Education's Highest Aim
Education's Highest Aim will be valuable for anyone interested in understanding and improving education — teachers'; groups; school administrators; university courses in curriculum, instruction, or educational foundations; parents' organizations; developers of public policy.
Since "A Nation at Risk", in 1983, the "problem" of education in the United States has occupied a prominent space in the media, in the halls of government, and in the lives of those most involved in schools. Through experiences of parents, students, teachers and administrators who have sought to live out a spirituality of communion, Education's Highest Aim examines contemporary education in the light of a way of life rooted in love of neighbor, and presents the effects when such a value is lived out across a spectrum of educational milieus.
“Here is an educational philosophy, a pedagogy and a practice grounded in the vision of unity, in a spirituality of communion. It is one that invites students, faculty, staff, administrators and families to work cooperatively for the development of the whole person. This is an educational aim of the highest order worth working together to achieve."
Anthony J. Cernera, Ph.D.
President of the International Federation of Catholic Universities
“… At the heart of the authors’ application … is the principle that the modern tensions of educational practice, including fragmentation, isolation, and secularism, can be reimagined through a ‘spirituality of communion’ among ‘administrators, students, teachers, counselors, coaches, and maintenance staff.’ The authors contend that Lubich’s description of ‘existential identity,’ where one ‘achieves unity with another through a process of emptying oneself to be fully present with the other,’ can provide the harmony that is missing from a society in which individual competence is the norm.
Many of the stories and discussions could be ideal for an approach to the classroom and faculty meetings, and to learning how to walk alongside one another wherever conflict arises. In both complexity and simplicity, the book is a pleasant reminder of Jesus’s summary of the law by first loving God and then loving one another. Christian administrators, teachers, and parents will find this book of particular interest.”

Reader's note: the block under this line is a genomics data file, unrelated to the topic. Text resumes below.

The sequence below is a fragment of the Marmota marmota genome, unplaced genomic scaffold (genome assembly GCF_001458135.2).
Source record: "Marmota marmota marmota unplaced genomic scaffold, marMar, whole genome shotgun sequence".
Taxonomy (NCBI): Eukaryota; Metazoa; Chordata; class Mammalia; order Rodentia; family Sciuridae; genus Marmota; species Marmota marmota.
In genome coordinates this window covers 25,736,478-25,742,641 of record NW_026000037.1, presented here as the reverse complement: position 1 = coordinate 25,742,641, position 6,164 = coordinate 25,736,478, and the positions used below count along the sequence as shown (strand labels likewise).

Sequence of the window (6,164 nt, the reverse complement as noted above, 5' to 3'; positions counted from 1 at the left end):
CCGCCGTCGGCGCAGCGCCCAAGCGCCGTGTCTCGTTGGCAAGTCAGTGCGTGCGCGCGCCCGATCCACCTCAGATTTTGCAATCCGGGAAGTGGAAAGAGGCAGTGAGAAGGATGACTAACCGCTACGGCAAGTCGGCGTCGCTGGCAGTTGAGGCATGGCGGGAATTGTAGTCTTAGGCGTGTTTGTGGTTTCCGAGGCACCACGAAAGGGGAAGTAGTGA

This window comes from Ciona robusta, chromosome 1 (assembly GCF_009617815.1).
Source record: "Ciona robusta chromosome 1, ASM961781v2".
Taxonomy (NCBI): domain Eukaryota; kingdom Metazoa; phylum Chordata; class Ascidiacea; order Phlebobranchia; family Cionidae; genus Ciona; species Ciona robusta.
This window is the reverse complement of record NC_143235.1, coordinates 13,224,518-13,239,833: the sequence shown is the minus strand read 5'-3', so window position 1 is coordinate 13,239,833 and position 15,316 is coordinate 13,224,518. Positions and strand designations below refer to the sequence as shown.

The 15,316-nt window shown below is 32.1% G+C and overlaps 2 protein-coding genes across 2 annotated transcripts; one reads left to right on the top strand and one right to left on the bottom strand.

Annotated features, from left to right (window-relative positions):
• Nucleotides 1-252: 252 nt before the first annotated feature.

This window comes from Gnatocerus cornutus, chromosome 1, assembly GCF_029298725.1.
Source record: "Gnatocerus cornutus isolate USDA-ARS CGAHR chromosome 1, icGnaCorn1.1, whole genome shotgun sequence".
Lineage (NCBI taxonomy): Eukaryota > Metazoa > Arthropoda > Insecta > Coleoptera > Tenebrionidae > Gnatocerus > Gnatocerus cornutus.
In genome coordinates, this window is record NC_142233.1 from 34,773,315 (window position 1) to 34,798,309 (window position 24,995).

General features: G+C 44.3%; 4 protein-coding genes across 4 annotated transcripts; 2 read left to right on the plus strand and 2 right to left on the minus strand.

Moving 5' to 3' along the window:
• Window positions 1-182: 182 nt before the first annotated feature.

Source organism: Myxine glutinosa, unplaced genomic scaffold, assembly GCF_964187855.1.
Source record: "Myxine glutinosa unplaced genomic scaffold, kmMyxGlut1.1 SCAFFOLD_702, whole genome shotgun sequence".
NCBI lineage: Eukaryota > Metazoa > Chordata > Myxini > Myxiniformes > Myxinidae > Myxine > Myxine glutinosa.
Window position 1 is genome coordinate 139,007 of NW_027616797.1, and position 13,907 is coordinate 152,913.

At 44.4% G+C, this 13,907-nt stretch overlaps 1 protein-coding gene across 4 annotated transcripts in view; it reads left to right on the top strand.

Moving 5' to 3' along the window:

Karen Buchanan and Ken McChesney
from their review in Journal of Education and Christian Belief; Vol. 16, no. 1 (Spring 2012)
About the Author
Michael James earned his bachelor’s degree in Theology and Psychology from the University of Notre Dame and a Ph.D. in Educational Policy Studies from Indiana University, Bloomington, IN. James also held a number of administrative, teaching and research positions at the University of Notre Dame and Indiana University. He was the senior student affairs and enrollment management officer at Mount Marty College, South Dakota before serving as Vice President for the Association of Catholic Colleges and Universities in Washington, DC. James is currently a Fellow in the Center for Catholic Education at Boston College where he directs the Institute for Administrators in Catholic Higher Education, teaches in the Higher Education program graduate concentration in Catholic University Leadership, conducts research and lectures on Catholic university leadership and mission, and is a co-editor of the journal, Catholic Education. James also serves on the boards of Ministering Together and the Conference for Mercy Higher Education.
Thomas M. Masters holds a bachelor’s degree in English and Philosophy from Lewis University, a master’s in English Literature from DePaul University, and a Ph.D. in Language, Literacy, and Rhetoric from the University of Illinois Chicago. He has taught English at the Leyden High Schools, Franklin Park, IL; humanities at Lewis University; rhetoric and composition at the University of Illinois Urbana and at the University of Illinois Chicago; and in DePaul University’s Multicultural Urban Educator program. He has lectured and published widely concerning the history of writing pedagogy and has worked with a variety of educational reform initiatives through the Focolare Movement’s Education and Unity. He is editorial director for New City Press.
Amy J. Uelmen holds a bachelor’s degree in American Studies and a J.D. from Georgetown University, and an M.A. in Theology from Fordham University. She currently serves as the director of the Institute on Religion, Law & Lawyer’s Work at Fordham Law School where she teaches and writes in the area of Catholic social thought and the law. She has lectured and published widely on how religious values might inform the practice of law and how principles of dialogue might inform debates about religion in the public square. She is a frequent contributor to the Focolare Movement’s monthly magazine, Living City.